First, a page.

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FAO/UNEP/UN-Energy Bioenergy Decision Support Tool -
MODULE 3: Implementation and Operation
In moving towards implementation, it becomes necessary to
make an assessment of capacities and resources that are needed
to implement the various elements of the strategy, which might
include:
• Evaluation of public administrative and organisational
capacity to address strategic priorities;
• Analysis of investment and fnancing options for the identifed
technology platforms;
• Review of the scope and relevance of existing legal and
regulatory framework;
• Assessment of necessary commercial support systems, e.g.
Technology providers, marketing;
• Availability of advisory services, e.g. Private and public
extension providers, fnancial advisers, business development
consultants;
• Develop a measurement, reporting and evaluation strategy
- including the identifcation of the existing or new bodies or
agencies that will be responsible.
Measurement, Reporting and Evaluation relates to almost all
aspects of implementation – policies, programmes, projects and
any associated supporting mechanisms; it is discussed in more
detail in the fnal section of this Module.
Establishing Legal and Regulatory
Frameworks
Some key questions that should be addressed as legislation is
developed, refned and implemented include the following (FAO,
2009):
• Are legal arrangements adequate to support government
policies and targets for bioenergy?
• Are there appropriate market regulations and incentives to
boost production and consumption of bioenergy?
• Have legislative measures been taken to ensure that
cultivation of energy crops to produce biofuels does not have
adverse impacts on food security?
• Are social and environmental implications of competing land
uses adequately addressed?
• How can bioenergy legislation strengthen the legal framework
applicable to deforestation, biodiversity, greenhouse gas
emissions and introduction of alien species?
• Are appropriate procedures in place for assessing
environmental impacts of bioenergy projects and ensuring
stakeholder participation?
Is the institutional framework adequate and are there
appropriate mechanisms for inter-institutional coordination?
The various legal, regulatory and institutional aspects are
discussed briefy in the sections below, while the impacts are
addressed in a different module:
<Mod8-Impacts>.
FRAMEWORK LEGISLATION
When a major role is envisioned for bioenergy and the strategy
represents a signifcant departure from the previous legal and
institutional basis for bioenergy markets, there will naturally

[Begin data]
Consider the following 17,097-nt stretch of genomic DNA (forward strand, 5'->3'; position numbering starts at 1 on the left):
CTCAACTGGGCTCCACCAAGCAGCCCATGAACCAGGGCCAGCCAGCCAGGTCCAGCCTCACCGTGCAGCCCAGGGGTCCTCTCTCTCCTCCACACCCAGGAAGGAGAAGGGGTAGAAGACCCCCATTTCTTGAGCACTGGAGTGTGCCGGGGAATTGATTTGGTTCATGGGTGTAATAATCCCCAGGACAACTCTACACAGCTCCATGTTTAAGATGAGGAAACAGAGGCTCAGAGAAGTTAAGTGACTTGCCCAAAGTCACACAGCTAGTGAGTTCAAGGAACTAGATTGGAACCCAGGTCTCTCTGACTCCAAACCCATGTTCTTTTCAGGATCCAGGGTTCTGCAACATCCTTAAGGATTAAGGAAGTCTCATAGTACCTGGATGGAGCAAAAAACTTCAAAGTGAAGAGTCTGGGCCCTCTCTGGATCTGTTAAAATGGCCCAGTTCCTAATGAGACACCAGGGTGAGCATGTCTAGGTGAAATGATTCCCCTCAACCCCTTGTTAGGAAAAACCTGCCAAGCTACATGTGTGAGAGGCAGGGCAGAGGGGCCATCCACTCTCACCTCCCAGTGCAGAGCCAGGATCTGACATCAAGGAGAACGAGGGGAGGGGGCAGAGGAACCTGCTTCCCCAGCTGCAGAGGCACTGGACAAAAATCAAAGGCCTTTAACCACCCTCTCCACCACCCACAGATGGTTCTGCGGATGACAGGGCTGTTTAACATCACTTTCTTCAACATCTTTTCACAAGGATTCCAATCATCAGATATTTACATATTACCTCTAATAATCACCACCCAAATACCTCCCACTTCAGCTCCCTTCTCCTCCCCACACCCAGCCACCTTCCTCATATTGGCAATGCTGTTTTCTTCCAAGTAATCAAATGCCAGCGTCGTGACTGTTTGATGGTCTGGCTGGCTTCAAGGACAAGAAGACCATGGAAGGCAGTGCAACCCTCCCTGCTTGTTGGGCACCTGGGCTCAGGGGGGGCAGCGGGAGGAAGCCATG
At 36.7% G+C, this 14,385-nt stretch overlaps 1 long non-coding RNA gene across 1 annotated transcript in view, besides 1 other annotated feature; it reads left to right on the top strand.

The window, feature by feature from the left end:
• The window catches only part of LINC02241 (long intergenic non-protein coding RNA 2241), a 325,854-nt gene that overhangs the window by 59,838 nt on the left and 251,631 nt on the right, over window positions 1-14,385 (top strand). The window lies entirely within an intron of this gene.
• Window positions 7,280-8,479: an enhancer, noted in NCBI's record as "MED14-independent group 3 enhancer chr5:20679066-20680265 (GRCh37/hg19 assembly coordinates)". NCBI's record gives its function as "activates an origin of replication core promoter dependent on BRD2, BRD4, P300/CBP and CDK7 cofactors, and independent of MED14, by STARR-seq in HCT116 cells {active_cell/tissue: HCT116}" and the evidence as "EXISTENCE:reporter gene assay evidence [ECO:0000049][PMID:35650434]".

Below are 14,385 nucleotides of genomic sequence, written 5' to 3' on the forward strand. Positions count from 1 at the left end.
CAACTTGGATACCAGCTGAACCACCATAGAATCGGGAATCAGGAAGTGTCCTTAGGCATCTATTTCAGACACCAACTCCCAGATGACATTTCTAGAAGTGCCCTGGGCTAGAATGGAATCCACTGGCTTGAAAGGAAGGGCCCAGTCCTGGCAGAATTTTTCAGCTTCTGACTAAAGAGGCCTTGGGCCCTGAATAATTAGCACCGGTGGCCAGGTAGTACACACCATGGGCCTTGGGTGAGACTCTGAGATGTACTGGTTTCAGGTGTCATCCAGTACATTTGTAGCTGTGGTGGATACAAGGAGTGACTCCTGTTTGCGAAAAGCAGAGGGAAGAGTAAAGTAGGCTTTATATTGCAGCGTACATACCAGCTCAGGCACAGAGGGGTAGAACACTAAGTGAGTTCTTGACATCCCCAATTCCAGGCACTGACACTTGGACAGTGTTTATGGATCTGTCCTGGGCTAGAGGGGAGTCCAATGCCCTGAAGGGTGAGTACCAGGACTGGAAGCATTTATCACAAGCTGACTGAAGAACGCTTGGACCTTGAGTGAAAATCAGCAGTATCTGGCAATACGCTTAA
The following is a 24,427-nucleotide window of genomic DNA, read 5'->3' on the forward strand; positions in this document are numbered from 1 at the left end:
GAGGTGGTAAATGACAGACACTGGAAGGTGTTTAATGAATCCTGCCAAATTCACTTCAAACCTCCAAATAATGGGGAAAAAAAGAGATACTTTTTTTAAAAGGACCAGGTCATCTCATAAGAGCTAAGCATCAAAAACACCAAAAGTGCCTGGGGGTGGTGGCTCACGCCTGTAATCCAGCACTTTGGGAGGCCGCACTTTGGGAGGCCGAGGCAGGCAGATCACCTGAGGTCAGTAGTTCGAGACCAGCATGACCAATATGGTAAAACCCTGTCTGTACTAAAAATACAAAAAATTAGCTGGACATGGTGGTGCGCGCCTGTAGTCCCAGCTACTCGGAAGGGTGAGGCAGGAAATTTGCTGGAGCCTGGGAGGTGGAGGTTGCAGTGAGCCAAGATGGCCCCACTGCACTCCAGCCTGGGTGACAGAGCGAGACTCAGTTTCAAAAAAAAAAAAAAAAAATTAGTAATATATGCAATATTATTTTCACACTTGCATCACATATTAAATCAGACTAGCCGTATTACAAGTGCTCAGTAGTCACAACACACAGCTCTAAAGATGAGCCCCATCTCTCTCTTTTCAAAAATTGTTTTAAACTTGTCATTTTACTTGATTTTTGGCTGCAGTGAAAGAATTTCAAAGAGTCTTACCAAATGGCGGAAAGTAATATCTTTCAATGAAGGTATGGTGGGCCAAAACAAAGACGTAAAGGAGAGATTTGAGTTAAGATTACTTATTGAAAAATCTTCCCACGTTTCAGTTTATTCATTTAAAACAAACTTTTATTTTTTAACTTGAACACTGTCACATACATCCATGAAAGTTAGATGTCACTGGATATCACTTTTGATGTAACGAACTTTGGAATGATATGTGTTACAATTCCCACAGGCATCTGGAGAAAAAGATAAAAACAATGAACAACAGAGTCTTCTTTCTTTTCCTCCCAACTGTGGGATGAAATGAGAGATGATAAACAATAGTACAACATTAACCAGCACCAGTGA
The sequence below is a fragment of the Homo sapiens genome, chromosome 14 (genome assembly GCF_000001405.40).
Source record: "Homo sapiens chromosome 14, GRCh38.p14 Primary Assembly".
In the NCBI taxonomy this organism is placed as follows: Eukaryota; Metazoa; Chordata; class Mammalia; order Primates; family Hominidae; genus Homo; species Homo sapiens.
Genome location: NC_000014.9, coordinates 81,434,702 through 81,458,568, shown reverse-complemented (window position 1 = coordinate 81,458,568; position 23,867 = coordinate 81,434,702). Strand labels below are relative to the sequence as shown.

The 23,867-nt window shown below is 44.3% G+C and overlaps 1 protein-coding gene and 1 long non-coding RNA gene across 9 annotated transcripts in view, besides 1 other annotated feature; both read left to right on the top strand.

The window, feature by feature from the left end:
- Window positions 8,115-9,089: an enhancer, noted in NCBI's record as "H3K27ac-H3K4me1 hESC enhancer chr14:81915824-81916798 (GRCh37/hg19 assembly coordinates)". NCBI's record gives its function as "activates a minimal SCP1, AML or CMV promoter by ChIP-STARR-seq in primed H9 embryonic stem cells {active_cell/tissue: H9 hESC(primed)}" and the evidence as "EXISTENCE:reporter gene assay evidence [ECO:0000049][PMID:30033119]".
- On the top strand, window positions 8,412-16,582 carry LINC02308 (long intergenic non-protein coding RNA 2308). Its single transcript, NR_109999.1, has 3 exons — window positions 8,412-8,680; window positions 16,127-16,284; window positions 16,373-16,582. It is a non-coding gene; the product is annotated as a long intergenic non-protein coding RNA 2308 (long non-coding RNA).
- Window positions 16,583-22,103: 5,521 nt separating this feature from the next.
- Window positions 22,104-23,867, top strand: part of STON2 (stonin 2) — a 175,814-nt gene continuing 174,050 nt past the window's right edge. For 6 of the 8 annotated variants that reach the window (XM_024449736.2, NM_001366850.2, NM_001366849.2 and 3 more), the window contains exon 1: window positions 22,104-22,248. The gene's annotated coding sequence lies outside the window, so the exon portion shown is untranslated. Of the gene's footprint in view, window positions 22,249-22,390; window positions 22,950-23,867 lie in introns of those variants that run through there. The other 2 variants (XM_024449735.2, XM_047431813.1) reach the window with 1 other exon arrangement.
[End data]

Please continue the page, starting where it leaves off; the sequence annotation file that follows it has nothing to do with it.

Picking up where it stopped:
be signifcant implications for future energy and environmental
policy in the country or region. In such cases, some type of
framework legislation may be the most effective way to present
the strategy and give it some “teeth” in its eventual implemen-
tation. Framework legislation for particular sectors relevant to
bioenergy is already common in many countries, especially
for forests, agriculture, environmental protection, transport
and energy. Because bioenergy cuts across many sectors,
separate framework legislation can be challenging; therefore
some countries and/or regions have chosen to incorporate their
framework legislation into renewable energy legislation or general
energy policy legislation.
BIOENERGY TARGETS
One way to strengthen the value of legislation is to establish
specifc targets for bioenergy overall and/or in different
sectors, normally represented as a percentage of total energy
consumption or production. A useful approach can be to create
bioenergy targets within the context of Nationally Appropriate
Mitigation Actions (NAMAs) initiated as a result of the Bali Action
Plan (UNFCCC, 2011), which can in turn provide an improved
international basis for linking the bioenergy strategy to climate
policy. The experience in the EU shows that voluntary targets
tend to provide insuffcient incentive, even when there are
supporting mechanisms; only two Member States (Germany and
Sweden) reached the interim biofuels targets for 2005 that were
established in the EU Biofuels Directive, and as a result mandatory
targets were recommended in the future (EC, 2007). The recent
EU Renewable Energy Directive (RED) also represents the most
extensive pan-national effort to promote renewable energy and
goes much further than previous efforts in terms incorporating
implementation elements directly in the legislation, in this case
relying on mandated targets and other requirements (EC, 2009).
Although policies such as renewable energy targets and feed-in
Table 6: Implementation modes and related support mechanisms
Technology
Market/ Fiscal support Regulation
Organisational
Identifying key
options
Which technology will
be preferred under
what circumstances?
To which market is the
product destined?
Local, national, export, etc.
What instruments will be
used to regulate?
Licensing
Certifcation
Mandates
What organisation or agency
will house and implement the
policy?
Supporting
Mechanisms
How will technology
choice be supported?
Grants, research,
micro credit schemes,
reduced import tariffs,
etc.
What support is required
to ensure it reaches its
intended markets?
Infrastructure, trade
agreements, certifcation,
import restrictions, etc.,
Incentives : Grants, taxes,
subsidies, fuel charges, etc.
How to use regulation to
support certain activities
Adjusting licensing and
certifcation systems
What additional capacity
is needed in the country to
implement
Skilled biofuels experts,
extension offcers, regulatory
bodies, etc.